Modern Rodding STARTING OVER
A headshot picture of Brian Brennan grinning
By Brian Brennan
Memories Build Up Over Memories

emories are great. Of course I sometimes struggle to remember my memories. When I do then it’s all cool. I figure given the amount of time I’ve been around hot rodding, all the cars that I’ve seen, and all the hot rodders that I have hung around with, I should have many more memories than I have. I figure that’s since I’ve forgotten many memories so they are no longer memories. I hope that doesn’t mean all those great experiences really didn’t happen. Oh well.

What got me going down my hot rod memory lane was a recent visit to a longtime friend’s shop. He’s a longtime hot rodder, builder, and painter—Dave Shuten. He heads up the restoration and creation division of Galpin Speed Shop as the lead builder. From his craftsman-like hands and always-active mind comes a wide assortment of hot rods with varied backgrounds, from customs to race cars to movie cars to everyday hot rods.

In wandering through the collection of race cars, hot rods, and lots of famous show cars, I came across a memory shaker. It was Dave’s paint table. You know the drill. It’s a table with the obligatory hammer, screwdriver (for popping open paint cans), can shaker, paint sticks, mixing cups, spray guns, favorite paints, and an assortment of cleaning solvents. Why did this relatively obscure and non-descript table shake my memory so hard? Well, it’s not the first one I’ve seen. It brought back the memories I have of many other famous painters whose shops I’ve wandered through over the years. Some of my favorites (just a few) are the likes of Ed Roth, Bill Hines, Gary “Chopit” Fioto, Pete Santini, Charley Hutton, Darryl Hollenbeck, and Randy Borcherding. I always found it fascinating as to what I would find in each of their shops that was instrumental in leading them to perfecting their craft. But one item, the paint table, was (is) always intriguing.

In going over Dave’s table there were two items that engrossed me. Each were “tattooed,” showing off years of craftsmanship. How about a bench vise (yes, a vise) and the neighboring trash can? Look closely at the accompanying photos and you will see what I mean. The vise clearly has had years of “abuse,” but it has turned into a work of art in and of itself. Stare at it for a while and you will see the countless number of colors that have splattered across the steel having dried, giving testimony to years’ worth of paintjobs. I should also add that in many paint shops there is a buildup of paint on the floor, next to the paint table, leading to multilayer evidence of all those previous paintjobs.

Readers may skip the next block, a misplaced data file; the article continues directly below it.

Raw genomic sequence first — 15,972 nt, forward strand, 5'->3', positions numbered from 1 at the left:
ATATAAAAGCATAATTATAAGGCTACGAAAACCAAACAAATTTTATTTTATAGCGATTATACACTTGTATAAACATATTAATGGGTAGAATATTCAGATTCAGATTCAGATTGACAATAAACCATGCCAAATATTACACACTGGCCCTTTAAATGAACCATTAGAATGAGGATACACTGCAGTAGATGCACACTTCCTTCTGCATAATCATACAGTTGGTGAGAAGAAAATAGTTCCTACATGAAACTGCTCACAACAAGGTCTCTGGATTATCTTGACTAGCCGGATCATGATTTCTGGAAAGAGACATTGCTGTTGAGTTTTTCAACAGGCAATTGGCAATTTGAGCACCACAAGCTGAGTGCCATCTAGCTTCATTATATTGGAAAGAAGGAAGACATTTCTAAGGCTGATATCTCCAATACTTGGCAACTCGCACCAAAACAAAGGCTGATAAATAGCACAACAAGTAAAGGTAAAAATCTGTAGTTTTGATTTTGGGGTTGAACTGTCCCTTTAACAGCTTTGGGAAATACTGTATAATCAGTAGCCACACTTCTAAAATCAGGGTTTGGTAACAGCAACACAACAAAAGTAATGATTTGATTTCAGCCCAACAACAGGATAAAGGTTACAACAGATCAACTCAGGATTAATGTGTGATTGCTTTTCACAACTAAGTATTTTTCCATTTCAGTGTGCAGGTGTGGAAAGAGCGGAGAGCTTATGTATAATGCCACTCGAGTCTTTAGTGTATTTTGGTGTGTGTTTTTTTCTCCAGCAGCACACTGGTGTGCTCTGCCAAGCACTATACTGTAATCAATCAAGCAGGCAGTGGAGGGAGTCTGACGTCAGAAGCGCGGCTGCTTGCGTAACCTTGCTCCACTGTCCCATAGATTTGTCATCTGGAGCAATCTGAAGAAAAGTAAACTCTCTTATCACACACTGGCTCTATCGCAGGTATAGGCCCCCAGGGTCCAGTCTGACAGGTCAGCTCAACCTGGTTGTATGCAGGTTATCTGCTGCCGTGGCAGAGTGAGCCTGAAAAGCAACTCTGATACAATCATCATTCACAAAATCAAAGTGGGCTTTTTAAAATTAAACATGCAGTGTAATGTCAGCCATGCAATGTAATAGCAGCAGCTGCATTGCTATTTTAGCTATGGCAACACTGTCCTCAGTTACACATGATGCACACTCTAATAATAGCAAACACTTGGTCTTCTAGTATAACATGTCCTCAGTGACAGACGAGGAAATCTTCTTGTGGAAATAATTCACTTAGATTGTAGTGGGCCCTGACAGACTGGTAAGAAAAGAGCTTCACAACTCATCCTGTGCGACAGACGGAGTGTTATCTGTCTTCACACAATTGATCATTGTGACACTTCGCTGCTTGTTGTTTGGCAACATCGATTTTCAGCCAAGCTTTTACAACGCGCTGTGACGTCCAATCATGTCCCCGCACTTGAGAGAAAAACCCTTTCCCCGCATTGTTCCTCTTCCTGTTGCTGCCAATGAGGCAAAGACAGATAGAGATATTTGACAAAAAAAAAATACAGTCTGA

Next is the trash can. Come on, a trash can? Yep, an everyday garden variety rubber trash can that each of us has somewhere in our backyard or garage and have used for eons. The contents were what one would expect … paint sticks, rubber gloves, mixing cups, and lots of paper towels and empty supply boxes. But what really fascinated me were the myriad of colors of paint that had streaked both the inside and outside of the can. It was fascinating. All those paintjobs, all those dreams, and all those cool hot rods, show cars, and everything in between. You can imagine a paint gun cleaned and hooked on the lip of the can as the trails of color taper down the side.

In the world of art when an artist paints over a previously painted canvas it’s called “pentimento.” It is the painting over previous works for any number reasons. In our world it is all about leaving traces of memories past.

Thanks, Dave, for providing me with another memory to add to all those great memories, proving once again why our hobby of hot rodding is so cool.

a paint covered tool
a paint covered trash can
a paint covered desk
Modern Rodding
VOLUME 3 • ISSUE 22 • 2022